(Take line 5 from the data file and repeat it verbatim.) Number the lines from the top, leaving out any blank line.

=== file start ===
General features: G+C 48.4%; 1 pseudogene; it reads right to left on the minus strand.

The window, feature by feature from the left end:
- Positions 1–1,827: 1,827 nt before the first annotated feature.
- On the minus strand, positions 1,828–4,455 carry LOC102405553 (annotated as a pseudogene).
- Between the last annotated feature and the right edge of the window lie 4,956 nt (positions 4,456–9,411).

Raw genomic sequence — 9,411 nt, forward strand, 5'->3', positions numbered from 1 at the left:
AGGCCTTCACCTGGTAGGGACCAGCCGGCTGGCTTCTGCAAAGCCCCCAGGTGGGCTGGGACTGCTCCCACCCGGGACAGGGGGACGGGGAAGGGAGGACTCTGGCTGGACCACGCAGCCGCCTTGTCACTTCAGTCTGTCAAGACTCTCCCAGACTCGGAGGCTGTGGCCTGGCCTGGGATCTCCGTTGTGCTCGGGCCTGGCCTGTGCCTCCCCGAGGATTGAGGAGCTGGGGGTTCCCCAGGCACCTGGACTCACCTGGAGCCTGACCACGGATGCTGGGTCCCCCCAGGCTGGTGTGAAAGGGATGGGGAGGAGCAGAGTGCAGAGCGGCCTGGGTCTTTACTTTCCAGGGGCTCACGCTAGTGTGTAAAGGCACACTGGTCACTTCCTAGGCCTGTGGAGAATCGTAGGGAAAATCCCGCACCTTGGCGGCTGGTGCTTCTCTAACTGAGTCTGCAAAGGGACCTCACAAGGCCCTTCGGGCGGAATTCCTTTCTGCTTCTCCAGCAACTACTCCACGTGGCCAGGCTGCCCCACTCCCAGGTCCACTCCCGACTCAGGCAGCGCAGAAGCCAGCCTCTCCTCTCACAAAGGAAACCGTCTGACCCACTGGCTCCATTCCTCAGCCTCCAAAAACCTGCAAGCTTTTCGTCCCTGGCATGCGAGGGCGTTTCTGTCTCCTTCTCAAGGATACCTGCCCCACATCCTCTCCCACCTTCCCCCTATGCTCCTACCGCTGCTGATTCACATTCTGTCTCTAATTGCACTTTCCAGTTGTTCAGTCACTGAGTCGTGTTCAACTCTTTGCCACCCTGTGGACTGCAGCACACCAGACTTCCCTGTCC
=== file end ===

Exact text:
- Between the last annotated feature and the right edge of the window lie 4,956 nt (positions 4,456–9,411).